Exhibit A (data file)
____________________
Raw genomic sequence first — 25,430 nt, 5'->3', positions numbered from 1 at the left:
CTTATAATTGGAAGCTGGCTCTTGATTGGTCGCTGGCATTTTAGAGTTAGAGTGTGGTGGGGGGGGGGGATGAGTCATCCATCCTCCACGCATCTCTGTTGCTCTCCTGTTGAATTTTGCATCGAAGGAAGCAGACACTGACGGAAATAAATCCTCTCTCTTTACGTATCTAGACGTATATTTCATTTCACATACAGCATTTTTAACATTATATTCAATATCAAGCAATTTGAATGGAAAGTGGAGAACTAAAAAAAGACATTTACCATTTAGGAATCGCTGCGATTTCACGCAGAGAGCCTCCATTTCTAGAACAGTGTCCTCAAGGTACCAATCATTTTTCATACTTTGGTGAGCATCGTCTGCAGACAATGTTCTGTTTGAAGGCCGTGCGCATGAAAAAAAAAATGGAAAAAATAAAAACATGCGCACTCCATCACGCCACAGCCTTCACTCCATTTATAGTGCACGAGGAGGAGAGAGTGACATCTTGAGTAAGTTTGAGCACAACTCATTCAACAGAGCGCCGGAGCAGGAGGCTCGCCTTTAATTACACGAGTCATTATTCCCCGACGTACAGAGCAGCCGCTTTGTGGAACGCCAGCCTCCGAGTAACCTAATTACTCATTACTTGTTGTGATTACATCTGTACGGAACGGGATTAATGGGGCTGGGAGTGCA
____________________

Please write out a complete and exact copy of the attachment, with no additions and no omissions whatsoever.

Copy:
Raw genomic sequence first — 25,430 nt, 5'->3', positions numbered from 1 at the left:
CTTATAATTGGAAGCTGGCTCTTGATTGGTCGCTGGCATTTTAGAGTTAGAGTGTGGTGGGGGGGGGGGATGAGTCATCCATCCTCCACGCATCTCTGTTGCTCTCCTGTTGAATTTTGCATCGAAGGAAGCAGACACTGACGGAAATAAATCCTCTCTCTTTACGTATCTAGACGTATATTTCATTTCACATACAGCATTTTTAACATTATATTCAATATCAAGCAATTTGAATGGAAAGTGGAGAACTAAAAAAAGACATTTACCATTTAGGAATCGCTGCGATTTCACGCAGAGAGCCTCCATTTCTAGAACAGTGTCCTCAAGGTACCAATCATTTTTCATACTTTGGTGAGCATCGTCTGCAGACAATGTTCTGTTTGAAGGCCGTGCGCATGAAAAAAAAAATGGAAAAAATAAAAACATGCGCACTCCATCACGCCACAGCCTTCACTCCATTTATAGTGCACGAGGAGGAGAGAGTGACATCTTGAGTAAGTTTGAGCACAACTCATTCAACAGAGCGCCGGAGCAGGAGGCTCGCCTTTAATTACACGAGTCATTATTCCCCGACGTACAGAGCAGCCGCTTTGTGGAACGCCAGCCTCCGAGTAACCTAATTACTCATTACTTGTTGTGATTACATCTGTACGGAACGGGATTAATGGGGCTGGGAGTGCA